7. Add enough oil to coat the bottom of the pot, add a pinch of salt, a pinch of red chili flakes & a pinch of herbes de provence to the oil. Give it a stir & add the spinach, using metal tongs to saute spinach until it cooks down, absorbs the oil & begin to give off liquid. (about 1-2 minutes)
  8. Then add the creme fraiche, incorporating it into the spinach, until a sauce forms (about 1-2 minutes). Turn off heat. Adjust for seasoning (salt, pepper) & add on top of the pasta (or you can add the pasta to the pot to mix it with the spinach if you need to gently rewarm the pasta).
  9. Shave additional parmigiano over the spinach mixture to taste. Gently fold the spinach into the pasta, mixing without mashing. Add additional truffle butter or olive oil if pasta seems dry to you but remember this is not a "saucy" dish. It is meant to be a light creamy coating over the pasta but also restrained & elegant enough to taste the truffle in the butter & the porcini in the filling. Add an additional dusting of cheese if you like but don't drown it. Hubby & I usually eat this kind of dish out of one bowl with two forks. It forces us to sit closer, focus on each other as well as the food.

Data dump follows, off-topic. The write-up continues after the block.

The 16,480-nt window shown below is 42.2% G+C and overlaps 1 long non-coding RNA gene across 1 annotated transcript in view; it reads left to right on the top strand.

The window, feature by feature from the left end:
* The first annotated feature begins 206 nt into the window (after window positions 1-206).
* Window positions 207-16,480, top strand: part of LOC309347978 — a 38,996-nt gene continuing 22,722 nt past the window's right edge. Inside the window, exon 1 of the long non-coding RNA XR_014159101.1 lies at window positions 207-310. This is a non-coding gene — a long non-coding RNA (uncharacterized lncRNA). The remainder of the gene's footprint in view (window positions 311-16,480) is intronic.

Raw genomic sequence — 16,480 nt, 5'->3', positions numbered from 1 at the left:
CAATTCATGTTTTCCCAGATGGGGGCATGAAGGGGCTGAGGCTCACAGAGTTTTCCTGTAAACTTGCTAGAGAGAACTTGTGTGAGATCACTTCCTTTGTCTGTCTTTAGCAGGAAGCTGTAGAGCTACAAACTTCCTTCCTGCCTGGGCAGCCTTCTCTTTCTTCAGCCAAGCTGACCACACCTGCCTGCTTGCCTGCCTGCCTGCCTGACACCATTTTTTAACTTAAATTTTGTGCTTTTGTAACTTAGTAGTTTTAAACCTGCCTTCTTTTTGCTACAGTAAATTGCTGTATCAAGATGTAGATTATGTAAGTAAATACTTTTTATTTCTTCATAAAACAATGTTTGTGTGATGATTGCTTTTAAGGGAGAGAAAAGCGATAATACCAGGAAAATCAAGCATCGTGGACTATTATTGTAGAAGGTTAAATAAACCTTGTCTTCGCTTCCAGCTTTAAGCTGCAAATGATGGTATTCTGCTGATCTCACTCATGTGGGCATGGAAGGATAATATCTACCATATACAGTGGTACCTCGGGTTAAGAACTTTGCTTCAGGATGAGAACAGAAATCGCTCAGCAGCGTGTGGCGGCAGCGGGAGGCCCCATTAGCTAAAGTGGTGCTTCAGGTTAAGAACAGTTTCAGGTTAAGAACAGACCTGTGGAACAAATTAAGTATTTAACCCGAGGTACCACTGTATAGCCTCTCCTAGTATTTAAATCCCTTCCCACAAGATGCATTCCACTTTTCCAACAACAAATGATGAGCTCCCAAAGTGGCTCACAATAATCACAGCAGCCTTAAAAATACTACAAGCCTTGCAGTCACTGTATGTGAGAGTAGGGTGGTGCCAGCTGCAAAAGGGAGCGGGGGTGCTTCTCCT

10. Serve with a Pinot Noir or a little Brunello di Montalcino; a crisp French white burgundy like the '02 Bourgognes or other village wines from quality producers like Coche-Dury, Leroy are relative bargains & would be a different way to go by cutting through the richness of the fungi and the butter instead of complimenting them. Central coast chardonnay or sauvignon blanc can have the same effect as the white burgundies. Just stay away from the big oaky wines. You'll need a wine with more subtlety. Mangia, my darlings, mangia!